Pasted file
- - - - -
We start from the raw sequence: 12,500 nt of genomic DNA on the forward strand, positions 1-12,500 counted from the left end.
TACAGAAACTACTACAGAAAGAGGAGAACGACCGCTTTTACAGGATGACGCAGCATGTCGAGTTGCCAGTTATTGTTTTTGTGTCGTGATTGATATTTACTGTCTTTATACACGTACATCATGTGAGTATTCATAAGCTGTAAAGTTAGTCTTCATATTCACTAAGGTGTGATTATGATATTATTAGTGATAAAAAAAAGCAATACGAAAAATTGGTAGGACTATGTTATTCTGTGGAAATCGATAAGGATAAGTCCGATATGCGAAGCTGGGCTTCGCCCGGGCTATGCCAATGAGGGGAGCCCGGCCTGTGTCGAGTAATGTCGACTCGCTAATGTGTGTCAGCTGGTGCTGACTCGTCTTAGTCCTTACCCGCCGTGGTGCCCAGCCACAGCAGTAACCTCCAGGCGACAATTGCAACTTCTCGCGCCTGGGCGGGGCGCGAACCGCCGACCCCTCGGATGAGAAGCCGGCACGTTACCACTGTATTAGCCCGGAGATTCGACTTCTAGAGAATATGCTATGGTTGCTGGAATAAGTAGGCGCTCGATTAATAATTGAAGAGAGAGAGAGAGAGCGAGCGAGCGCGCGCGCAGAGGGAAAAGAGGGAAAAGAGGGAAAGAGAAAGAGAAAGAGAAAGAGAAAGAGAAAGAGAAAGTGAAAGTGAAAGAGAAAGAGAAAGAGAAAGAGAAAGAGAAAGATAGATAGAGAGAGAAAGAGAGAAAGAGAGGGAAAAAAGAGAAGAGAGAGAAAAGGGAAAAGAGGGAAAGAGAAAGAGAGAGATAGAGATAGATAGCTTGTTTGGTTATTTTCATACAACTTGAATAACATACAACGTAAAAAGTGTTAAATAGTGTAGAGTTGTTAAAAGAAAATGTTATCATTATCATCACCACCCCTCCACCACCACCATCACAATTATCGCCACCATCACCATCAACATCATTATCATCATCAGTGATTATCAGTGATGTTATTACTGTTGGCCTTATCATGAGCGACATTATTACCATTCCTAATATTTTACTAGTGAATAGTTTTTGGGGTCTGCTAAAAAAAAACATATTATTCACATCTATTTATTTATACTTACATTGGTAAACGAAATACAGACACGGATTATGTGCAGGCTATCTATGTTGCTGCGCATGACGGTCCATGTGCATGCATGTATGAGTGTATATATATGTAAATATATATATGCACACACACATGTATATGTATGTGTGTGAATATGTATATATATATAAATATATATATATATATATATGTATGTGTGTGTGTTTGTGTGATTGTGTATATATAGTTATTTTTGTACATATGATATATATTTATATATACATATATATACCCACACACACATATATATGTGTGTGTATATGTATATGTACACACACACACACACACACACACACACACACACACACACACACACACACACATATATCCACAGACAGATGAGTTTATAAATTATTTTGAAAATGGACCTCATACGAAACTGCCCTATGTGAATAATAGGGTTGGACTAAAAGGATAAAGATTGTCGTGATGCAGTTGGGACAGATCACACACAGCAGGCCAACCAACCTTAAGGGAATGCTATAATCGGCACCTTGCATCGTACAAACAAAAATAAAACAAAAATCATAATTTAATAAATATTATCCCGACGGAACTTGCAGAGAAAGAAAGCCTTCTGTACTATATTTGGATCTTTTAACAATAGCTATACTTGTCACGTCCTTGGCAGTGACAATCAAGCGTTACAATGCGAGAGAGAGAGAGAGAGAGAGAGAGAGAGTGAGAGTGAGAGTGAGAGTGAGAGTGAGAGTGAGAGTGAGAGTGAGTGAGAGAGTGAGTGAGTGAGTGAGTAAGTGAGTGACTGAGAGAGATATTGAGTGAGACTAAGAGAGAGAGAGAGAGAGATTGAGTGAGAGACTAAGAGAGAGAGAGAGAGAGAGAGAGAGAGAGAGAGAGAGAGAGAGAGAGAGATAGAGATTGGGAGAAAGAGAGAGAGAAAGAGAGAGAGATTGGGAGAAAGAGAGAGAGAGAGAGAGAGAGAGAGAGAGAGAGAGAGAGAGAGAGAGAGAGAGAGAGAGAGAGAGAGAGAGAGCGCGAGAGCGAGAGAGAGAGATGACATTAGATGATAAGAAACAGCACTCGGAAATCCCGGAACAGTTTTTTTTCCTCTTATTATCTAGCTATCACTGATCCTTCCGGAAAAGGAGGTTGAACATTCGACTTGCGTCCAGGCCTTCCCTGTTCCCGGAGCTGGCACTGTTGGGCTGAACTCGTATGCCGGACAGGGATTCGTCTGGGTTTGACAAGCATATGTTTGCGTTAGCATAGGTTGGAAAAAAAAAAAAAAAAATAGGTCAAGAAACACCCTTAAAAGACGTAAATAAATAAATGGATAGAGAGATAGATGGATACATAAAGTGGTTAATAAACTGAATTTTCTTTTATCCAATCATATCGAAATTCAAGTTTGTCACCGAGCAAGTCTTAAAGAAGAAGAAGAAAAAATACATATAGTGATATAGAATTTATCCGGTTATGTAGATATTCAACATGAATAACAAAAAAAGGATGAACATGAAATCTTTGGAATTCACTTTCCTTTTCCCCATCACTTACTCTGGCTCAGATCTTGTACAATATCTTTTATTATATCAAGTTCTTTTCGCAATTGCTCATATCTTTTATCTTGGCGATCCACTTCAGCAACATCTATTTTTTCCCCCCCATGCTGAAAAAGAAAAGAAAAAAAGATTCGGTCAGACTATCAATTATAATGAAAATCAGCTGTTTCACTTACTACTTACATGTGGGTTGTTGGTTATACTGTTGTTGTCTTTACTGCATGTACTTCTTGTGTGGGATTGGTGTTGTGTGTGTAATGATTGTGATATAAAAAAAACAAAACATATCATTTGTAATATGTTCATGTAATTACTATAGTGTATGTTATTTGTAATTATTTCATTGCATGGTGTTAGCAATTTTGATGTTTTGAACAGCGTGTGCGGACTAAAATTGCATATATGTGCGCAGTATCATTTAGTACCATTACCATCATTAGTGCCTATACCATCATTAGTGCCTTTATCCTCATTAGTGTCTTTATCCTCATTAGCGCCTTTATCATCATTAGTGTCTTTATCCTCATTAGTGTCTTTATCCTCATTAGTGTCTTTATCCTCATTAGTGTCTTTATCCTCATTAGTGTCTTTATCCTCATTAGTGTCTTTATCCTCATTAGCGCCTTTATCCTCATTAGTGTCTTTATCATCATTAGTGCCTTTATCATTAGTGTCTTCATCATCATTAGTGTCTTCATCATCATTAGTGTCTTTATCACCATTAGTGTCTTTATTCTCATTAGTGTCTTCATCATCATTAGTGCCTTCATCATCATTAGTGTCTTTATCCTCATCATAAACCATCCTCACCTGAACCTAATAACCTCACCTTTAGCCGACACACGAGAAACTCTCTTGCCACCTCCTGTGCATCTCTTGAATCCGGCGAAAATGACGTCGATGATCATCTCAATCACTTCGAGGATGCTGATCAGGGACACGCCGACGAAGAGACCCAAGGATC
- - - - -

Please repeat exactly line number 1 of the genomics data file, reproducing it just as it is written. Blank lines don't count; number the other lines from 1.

We start from the raw sequence: 12,500 nt of genomic DNA on the forward strand, positions 1-12,500 counted from the left end.